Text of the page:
Seven Things Churches Can Learn from the Media During Super Bowl Week

It is Super Bowl week! For football fans, like myself, this is the crème de la crème of all weeks in sports. Two teams will strap on their pads, wear their team’s jerseys, and charge the field with hopes of winning the ultimate title in American sports.


I love Super Bowl week. I love sports media, sports talk shows, and of course watching the actual game. All of this being said, churches can learn some lessons from the media during Super Bowl week . . .


  1. Tenacity


Have you ever watched media day at the Super Bowl? It’s the Monday night of Super Bowl week every year. Members of the media tenaciously go after players they want to interview. They take a no holds barred approach to talking to their target.


Churches could take a page out of this playbook. Most churches lack tenacity in sharing the Gospel. If the media is this aggressive in asking silly questions to members of football teams, can’t churches become more urgent in asking people if they have a church home, or asking them if they died today if they knew they’d go to heaven?


  1. Repetition of the Message


During Super Bowl week, the media tells you several layers of the same story lines. They do it over and over and over. Apparently, people don’t mind, because they wouldn’t do it otherwise.


Christians have one primary message—one primary story line—that Jesus is the Son of God and salvation is through a personal relationship with Him.


Will we, the churches of the Lord Jesus, learn the need to just pound away at expressing the same message over and over?


  1. Excellence


Look at some of the sets at the Super Bowl. They’re beautiful. They’re shiny. They’re compelling. We expect such excellence from the media, don’t we?


Do you expect a high enough level of excellence in the ministry you lead? I’m not saying you have to spend millions of dollars on a set like the major networks will do this week at the Super Bowl. What I am saying is that within the realistic parameters you have at your church, are you leading with the excellence God deserves?


I use this phrase over and over in my ministry, and I learned it from my time under Jack Graham’s ministry: Excellence in all things and all things to the glory of God!

Excellence in all things and all things to the glory of God! (click here to tweet this)


  1. Enthusiasm


There is definitely enthusiasm from the media, and the fans, as you get closer and closer to the Super Bowl. When you boil it down, these people are excited about a mere football game.


The word “enthusiasm” often describes an emotive experience of excitement. The word derives from two Greek words: en (in) + theos (God). So, “enthusiasm” literally means “in God.” True enthusiasm only comes from a connection with the Lord Jesus Christ.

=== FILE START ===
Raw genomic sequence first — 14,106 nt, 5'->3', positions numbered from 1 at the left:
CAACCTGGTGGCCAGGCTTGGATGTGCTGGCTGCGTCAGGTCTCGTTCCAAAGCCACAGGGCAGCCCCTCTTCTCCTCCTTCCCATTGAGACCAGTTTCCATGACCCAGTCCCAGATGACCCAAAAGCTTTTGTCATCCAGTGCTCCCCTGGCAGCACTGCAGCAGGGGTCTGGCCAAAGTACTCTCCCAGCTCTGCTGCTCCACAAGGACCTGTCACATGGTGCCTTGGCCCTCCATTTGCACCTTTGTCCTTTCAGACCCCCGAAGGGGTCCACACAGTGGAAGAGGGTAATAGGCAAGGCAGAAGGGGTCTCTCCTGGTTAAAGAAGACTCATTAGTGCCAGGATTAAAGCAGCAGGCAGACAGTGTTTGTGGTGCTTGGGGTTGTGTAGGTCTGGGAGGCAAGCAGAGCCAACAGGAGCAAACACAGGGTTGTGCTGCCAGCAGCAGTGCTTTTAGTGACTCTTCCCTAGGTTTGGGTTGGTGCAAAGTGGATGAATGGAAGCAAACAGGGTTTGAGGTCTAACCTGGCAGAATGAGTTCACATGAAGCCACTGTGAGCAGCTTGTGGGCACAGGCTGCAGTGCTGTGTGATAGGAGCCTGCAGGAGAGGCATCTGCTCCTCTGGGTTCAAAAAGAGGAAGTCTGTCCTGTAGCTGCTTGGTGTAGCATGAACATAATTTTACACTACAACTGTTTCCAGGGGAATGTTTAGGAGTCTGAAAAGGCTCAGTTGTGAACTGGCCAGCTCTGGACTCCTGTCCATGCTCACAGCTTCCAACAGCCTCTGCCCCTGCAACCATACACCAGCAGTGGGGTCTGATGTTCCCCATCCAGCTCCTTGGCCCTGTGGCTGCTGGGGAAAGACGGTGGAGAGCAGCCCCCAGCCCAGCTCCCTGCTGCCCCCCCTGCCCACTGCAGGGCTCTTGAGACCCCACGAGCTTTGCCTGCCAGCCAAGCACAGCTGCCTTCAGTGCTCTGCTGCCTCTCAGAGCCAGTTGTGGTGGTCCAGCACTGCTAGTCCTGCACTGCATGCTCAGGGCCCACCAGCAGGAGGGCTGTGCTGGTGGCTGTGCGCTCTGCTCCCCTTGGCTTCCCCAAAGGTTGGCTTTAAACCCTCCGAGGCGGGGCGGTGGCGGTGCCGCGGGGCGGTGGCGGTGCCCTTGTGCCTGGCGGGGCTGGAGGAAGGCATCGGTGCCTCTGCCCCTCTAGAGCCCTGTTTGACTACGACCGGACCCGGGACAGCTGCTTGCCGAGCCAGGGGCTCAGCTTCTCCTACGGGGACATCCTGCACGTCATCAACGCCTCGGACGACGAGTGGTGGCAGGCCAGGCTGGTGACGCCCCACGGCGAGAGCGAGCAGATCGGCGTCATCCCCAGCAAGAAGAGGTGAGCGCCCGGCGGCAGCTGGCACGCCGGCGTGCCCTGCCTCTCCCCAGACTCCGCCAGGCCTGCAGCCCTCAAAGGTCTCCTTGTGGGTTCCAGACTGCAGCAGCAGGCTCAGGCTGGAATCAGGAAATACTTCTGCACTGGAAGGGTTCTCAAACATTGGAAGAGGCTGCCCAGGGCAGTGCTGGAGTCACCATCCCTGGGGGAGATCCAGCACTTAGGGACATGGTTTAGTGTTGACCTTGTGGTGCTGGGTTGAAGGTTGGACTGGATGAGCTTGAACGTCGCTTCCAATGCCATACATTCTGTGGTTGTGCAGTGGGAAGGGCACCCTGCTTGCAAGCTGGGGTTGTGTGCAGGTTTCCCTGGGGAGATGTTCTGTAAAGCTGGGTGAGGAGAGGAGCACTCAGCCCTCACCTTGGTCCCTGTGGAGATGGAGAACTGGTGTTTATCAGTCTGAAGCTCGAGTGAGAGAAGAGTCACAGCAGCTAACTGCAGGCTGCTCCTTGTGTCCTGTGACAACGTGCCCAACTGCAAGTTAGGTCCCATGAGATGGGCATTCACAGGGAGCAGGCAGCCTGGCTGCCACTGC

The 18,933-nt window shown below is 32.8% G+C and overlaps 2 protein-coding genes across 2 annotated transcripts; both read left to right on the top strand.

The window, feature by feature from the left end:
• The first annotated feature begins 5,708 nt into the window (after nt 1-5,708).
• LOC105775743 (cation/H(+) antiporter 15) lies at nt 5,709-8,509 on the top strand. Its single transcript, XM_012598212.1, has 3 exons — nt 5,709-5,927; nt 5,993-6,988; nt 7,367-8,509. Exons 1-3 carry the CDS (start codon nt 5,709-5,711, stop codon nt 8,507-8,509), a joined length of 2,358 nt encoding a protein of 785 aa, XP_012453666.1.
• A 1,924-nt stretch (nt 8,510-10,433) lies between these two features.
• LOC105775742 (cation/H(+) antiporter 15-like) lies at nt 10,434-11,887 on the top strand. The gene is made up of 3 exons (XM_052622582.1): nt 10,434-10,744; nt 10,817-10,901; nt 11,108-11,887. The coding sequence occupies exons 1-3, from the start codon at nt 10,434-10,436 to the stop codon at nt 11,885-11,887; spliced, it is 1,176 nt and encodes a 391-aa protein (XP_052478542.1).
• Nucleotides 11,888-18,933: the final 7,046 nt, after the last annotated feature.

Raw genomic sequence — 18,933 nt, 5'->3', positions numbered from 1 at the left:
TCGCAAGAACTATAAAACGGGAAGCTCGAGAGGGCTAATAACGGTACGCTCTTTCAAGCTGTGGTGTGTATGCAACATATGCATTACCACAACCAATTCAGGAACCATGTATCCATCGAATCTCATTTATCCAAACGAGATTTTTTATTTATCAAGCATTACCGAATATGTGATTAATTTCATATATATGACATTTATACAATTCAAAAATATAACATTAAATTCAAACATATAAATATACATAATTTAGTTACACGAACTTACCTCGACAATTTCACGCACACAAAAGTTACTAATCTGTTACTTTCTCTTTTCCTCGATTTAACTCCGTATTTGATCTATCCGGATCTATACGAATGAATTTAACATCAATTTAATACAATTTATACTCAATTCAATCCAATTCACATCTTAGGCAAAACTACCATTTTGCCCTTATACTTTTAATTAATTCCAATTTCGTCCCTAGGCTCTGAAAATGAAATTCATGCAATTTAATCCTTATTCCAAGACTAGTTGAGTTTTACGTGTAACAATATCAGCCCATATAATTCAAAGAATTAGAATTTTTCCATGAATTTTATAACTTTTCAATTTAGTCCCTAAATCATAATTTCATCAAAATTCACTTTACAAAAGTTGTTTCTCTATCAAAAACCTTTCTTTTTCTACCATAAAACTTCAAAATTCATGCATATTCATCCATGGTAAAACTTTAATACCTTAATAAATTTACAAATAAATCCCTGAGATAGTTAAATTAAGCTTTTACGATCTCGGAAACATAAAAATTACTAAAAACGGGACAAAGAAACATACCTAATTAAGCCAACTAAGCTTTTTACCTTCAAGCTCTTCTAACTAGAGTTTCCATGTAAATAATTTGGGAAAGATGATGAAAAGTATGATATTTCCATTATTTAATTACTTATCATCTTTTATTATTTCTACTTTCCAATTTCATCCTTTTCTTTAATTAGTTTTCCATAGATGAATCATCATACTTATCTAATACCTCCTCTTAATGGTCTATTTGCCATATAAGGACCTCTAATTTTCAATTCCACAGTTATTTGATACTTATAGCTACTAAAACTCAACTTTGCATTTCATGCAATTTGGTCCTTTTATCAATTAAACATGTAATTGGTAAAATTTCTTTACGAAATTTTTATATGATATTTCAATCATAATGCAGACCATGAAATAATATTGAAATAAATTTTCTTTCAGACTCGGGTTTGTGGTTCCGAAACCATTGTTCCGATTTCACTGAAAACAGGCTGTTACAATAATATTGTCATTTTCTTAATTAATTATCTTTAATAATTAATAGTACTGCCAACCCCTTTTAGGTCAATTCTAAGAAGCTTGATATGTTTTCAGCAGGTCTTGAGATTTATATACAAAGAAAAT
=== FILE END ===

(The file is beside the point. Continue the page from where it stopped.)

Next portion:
If you have God in your heart, you have true enthusiasm. If you have Him, then show it. Show people you’re pumped to have the one true God indwelling you! The media pumps up the people they influence for mere football teams. Let’s learn from them and be reminded by them that we need to encourage people to be excited and enthused because Jesus is here and He is alive!


  1. Organization


Have you noticed how organized the media is during Super Bowl week? They prepare far in advance for what they view as the most important time of the year for them.


Here’s a simple question of application: Are you organized with excellence to tell people the message you’re preaching? Do people see you thinking far ahead about how to most efficiently proclaim the Good News? More importantly, does Jesus see that?


I’m a frequent listener to the Dan Patrick Show. Last week, Dan explained all of the preparation he and his team have done to ensure their efforts are maximized and their message is broadcast to more people than ever before.


This made me think about my leadership. It made me ask myself if I’m doing all I can to see people come to Christ through my ministry.


  1. Importance of Advertising


In order to advertise during the Super Bowl, you’re looking at spending a whopping $5,000,000 for a 30 second spot. Of course, that would be ridiculous for a church to spend that kind of money, but my point is that advertising is valued by nearly every person in the business world, and by every person in the media itself.


I’m blown away at how few churches advertise. Many don’t even do so via word of mouth. I guess they just expect people to magically show up.


Recently, I wrote about how and why churches should advertise on Facebook. This is just one of many ways you can advertise your church. The Easter marketing strategy I’ve explained is another process of advertising.


Learn from the media during Super Bowl week, and grasp the importance of advertising for your ministry!


  1. Tell Compelling Stories


The Super Bowl is more than just a game; it is an experience. I love hearing the stories of different players and coaches during Super Bowl week. The stories are told in a compelling manner.


I believe the next major trend in churches will be a greater emphasis on telling folks’ compelling stories of life-change. TV networks sacrifice bulks of airtime for the sake of telling compelling stories.

I believe the next major trend in churches will be a greater emphasis on telling folks’ compelling stories of life-change. (click here to tweet this)

Churches need to move forward in telling the story of Jesus in a compelling manner, and telling stories of lives changed with excellence. Brady Shearer has discussed this a lot.


Let’s learn some lessons from the media during this Super Bowl week and reach more people with the Gospel of Jesus Christ! Have any additional thoughts on this? Let me know in the comments below.


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